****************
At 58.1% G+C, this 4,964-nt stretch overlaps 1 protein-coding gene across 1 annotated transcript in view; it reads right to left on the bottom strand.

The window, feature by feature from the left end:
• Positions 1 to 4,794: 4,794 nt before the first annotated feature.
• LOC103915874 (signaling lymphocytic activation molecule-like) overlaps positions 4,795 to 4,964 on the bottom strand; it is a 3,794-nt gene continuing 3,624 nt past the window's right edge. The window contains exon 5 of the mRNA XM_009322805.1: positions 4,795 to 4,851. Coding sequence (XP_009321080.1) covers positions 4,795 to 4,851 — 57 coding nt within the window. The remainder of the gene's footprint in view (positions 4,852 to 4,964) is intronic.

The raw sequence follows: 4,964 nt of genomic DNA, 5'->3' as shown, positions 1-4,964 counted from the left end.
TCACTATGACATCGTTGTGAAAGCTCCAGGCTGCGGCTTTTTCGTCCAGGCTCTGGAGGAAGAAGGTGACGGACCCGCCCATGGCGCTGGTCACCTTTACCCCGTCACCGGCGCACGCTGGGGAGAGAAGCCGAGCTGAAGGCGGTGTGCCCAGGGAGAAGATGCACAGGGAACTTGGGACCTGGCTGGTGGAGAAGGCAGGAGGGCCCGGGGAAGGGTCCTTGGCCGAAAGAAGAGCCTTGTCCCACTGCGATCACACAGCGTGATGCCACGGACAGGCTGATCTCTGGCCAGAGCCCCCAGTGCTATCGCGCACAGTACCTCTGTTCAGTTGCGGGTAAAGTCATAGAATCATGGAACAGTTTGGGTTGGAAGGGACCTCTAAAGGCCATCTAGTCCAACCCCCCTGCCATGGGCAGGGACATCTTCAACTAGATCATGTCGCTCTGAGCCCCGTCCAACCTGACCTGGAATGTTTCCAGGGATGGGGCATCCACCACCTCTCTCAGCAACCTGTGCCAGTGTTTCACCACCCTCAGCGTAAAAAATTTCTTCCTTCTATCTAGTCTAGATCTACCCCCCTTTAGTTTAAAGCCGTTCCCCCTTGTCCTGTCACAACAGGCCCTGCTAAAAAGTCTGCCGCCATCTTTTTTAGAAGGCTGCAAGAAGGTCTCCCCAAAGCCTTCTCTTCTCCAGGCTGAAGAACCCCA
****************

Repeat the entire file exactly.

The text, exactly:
At 58.1% G+C, this 4,964-nt stretch overlaps 1 protein-coding gene across 1 annotated transcript in view; it reads right to left on the bottom strand.

The window, feature by feature from the left end:
• Positions 1 to 4,794: 4,794 nt before the first annotated feature.
• LOC103915874 (signaling lymphocytic activation molecule-like) overlaps positions 4,795 to 4,964 on the bottom strand; it is a 3,794-nt gene continuing 3,624 nt past the window's right edge. The window contains exon 5 of the mRNA XM_009322805.1: positions 4,795 to 4,851. Coding sequence (XP_009321080.1) covers positions 4,795 to 4,851 — 57 coding nt within the window. The remainder of the gene's footprint in view (positions 4,852 to 4,964) is intronic.

The raw sequence follows: 4,964 nt of genomic DNA, 5'->3' as shown, positions 1-4,964 counted from the left end.
TCACTATGACATCGTTGTGAAAGCTCCAGGCTGCGGCTTTTTCGTCCAGGCTCTGGAGGAAGAAGGTGACGGACCCGCCCATGGCGCTGGTCACCTTTACCCCGTCACCGGCGCACGCTGGGGAGAGAAGCCGAGCTGAAGGCGGTGTGCCCAGGGAGAAGATGCACAGGGAACTTGGGACCTGGCTGGTGGAGAAGGCAGGAGGGCCCGGGGAAGGGTCCTTGGCCGAAAGAAGAGCCTTGTCCCACTGCGATCACACAGCGTGATGCCACGGACAGGCTGATCTCTGGCCAGAGCCCCCAGTGCTATCGCGCACAGTACCTCTGTTCAGTTGCGGGTAAAGTCATAGAATCATGGAACAGTTTGGGTTGGAAGGGACCTCTAAAGGCCATCTAGTCCAACCCCCCTGCCATGGGCAGGGACATCTTCAACTAGATCATGTCGCTCTGAGCCCCGTCCAACCTGACCTGGAATGTTTCCAGGGATGGGGCATCCACCACCTCTCTCAGCAACCTGTGCCAGTGTTTCACCACCCTCAGCGTAAAAAATTTCTTCCTTCTATCTAGTCTAGATCTACCCCCCTTTAGTTTAAAGCCGTTCCCCCTTGTCCTGTCACAACAGGCCCTGCTAAAAAGTCTGCCGCCATCTTTTTTAGAAGGCTGCAAGAAGGTCTCCCCAAAGCCTTCTCTTCTCCAGGCTGAAGAACCCCA